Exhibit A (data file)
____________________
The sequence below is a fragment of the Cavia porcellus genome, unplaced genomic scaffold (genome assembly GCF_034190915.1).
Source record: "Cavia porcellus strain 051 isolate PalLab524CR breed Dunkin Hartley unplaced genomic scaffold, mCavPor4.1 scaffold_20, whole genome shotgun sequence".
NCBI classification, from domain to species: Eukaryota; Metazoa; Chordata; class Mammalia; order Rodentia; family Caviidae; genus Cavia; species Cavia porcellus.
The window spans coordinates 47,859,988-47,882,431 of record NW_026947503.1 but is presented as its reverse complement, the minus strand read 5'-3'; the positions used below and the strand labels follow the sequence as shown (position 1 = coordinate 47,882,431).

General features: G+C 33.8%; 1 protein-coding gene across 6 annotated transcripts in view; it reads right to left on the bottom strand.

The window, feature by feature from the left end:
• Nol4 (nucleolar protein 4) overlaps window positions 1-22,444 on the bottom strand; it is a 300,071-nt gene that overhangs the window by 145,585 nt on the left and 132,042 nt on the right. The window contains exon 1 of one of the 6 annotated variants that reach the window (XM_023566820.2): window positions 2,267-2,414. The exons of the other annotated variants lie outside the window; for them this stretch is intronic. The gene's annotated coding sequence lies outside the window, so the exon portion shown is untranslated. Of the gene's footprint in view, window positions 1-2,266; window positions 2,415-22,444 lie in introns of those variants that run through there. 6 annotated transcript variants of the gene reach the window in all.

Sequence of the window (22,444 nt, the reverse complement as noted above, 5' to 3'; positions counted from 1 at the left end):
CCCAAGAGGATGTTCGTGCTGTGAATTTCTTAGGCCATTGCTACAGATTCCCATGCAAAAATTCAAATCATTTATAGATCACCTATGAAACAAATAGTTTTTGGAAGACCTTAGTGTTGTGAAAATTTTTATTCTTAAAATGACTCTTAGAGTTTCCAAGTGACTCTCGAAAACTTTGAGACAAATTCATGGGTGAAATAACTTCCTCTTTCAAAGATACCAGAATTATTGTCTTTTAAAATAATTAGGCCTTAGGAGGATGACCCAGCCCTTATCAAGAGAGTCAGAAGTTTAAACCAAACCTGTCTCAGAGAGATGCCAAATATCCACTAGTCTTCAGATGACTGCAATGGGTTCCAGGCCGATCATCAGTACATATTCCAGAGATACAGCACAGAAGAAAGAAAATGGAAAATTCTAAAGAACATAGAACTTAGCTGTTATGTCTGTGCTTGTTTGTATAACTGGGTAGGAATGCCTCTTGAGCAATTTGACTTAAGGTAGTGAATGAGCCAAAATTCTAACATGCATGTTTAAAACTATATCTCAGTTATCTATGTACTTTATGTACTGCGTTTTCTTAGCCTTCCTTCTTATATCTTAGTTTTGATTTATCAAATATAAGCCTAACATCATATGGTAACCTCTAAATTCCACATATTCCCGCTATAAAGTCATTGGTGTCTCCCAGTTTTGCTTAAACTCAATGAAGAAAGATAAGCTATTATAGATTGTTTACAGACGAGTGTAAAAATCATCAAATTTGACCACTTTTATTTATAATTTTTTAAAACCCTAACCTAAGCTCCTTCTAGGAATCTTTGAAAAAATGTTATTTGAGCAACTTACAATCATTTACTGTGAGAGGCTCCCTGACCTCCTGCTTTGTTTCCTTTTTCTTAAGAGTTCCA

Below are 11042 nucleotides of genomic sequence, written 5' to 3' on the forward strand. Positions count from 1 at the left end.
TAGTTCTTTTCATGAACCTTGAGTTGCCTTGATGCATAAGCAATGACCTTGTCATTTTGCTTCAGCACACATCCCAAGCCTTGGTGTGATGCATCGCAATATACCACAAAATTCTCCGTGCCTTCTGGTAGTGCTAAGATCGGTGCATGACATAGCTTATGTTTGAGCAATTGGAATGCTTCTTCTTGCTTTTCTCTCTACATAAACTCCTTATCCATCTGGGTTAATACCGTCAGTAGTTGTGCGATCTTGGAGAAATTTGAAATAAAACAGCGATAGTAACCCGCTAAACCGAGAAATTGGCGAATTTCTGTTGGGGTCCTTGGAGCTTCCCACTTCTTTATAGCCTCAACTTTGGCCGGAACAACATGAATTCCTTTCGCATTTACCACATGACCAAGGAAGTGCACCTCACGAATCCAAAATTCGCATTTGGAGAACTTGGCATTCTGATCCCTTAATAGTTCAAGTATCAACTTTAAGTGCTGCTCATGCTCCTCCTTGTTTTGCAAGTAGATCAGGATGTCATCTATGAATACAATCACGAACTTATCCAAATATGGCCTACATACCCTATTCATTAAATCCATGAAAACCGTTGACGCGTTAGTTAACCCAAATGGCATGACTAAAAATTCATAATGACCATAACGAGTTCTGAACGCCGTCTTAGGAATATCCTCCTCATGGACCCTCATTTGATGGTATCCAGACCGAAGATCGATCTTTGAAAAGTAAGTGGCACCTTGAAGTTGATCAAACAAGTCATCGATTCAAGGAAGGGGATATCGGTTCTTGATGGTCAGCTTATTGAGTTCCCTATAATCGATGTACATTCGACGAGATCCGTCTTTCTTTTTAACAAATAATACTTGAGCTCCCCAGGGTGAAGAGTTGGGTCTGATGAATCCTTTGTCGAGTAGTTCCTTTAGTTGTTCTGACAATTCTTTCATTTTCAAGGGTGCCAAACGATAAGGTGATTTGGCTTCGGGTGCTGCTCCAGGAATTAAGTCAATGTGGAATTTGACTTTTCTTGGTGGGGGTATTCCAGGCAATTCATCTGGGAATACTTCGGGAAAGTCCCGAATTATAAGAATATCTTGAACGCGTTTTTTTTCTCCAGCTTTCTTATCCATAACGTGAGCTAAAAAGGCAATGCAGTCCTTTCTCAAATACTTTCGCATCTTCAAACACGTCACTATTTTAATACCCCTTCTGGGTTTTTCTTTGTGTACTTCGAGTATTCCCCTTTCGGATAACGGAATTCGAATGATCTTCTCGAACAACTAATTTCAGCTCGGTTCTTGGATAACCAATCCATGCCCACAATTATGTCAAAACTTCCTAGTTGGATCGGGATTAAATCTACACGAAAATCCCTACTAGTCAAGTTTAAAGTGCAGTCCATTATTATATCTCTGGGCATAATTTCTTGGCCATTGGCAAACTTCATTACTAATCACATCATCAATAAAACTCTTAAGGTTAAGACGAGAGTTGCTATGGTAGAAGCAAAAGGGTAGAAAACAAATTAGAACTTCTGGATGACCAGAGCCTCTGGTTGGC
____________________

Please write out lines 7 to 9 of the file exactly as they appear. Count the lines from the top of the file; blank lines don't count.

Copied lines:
• Nol4 (nucleolar protein 4) overlaps window positions 1-22,444 on the bottom strand; it is a 300,071-nt gene that overhangs the window by 145,585 nt on the left and 132,042 nt on the right. The window contains exon 1 of one of the 6 annotated variants that reach the window (XM_023566820.2): window positions 2,267-2,414. The exons of the other annotated variants lie outside the window; for them this stretch is intronic. The gene's annotated coding sequence lies outside the window, so the exon portion shown is untranslated. Of the gene's footprint in view, window positions 1-2,266; window positions 2,415-22,444 lie in introns of those variants that run through there. 6 annotated transcript variants of the gene reach the window in all.

Sequence of the window (22,444 nt, the reverse complement as noted above, 5' to 3'; positions counted from 1 at the left end):
CCCAAGAGGATGTTCGTGCTGTGAATTTCTTAGGCCATTGCTACAGATTCCCATGCAAAAATTCAAATCATTTATAGATCACCTATGAAACAAATAGTTTTTGGAAGACCTTAGTGTTGTGAAAATTTTTATTCTTAAAATGACTCTTAGAGTTTCCAAGTGACTCTCGAAAACTTTGAGACAAATTCATGGGTGAAATAACTTCCTCTTTCAAAGATACCAGAATTATTGTCTTTTAAAATAATTAGGCCTTAGGAGGATGACCCAGCCCTTATCAAGAGAGTCAGAAGTTTAAACCAAACCTGTCTCAGAGAGATGCCAAATATCCACTAGTCTTCAGATGACTGCAATGGGTTCCAGGCCGATCATCAGTACATATTCCAGAGATACAGCACAGAAGAAAGAAAATGGAAAATTCTAAAGAACATAGAACTTAGCTGTTATGTCTGTGCTTGTTTGTATAACTGGGTAGGAATGCCTCTTGAGCAATTTGACTTAAGGTAGTGAATGAGCCAAAATTCTAACATGCATGTTTAAAACTATATCTCAGTTATCTATGTACTTTATGTACTGCGTTTTCTTAGCCTTCCTTCTTATATCTTAGTTTTGATTTATCAAATATAAGCCTAACATCATATGGTAACCTCTAAATTCCACATATTCCCGCTATAAAGTCATTGGTGTCTCCCAGTTTTGCTTAAACTCAATGAAGAAAGATAAGCTATTATAGATTGTTTACAGACGAGTGTAAAAATCATCAAATTTGACCACTTTTATTTATAATTTTTTAAAACCCTAACCTAAGCTCCTTCTAGGAATCTTTGAAAAAATGTTATTTGAGCAACTTACAATCATTTACTGTGAGAGGCTCCCTGACCTCCTGCTTTGTTTCCTTTTTCTTAAGAGTTCCA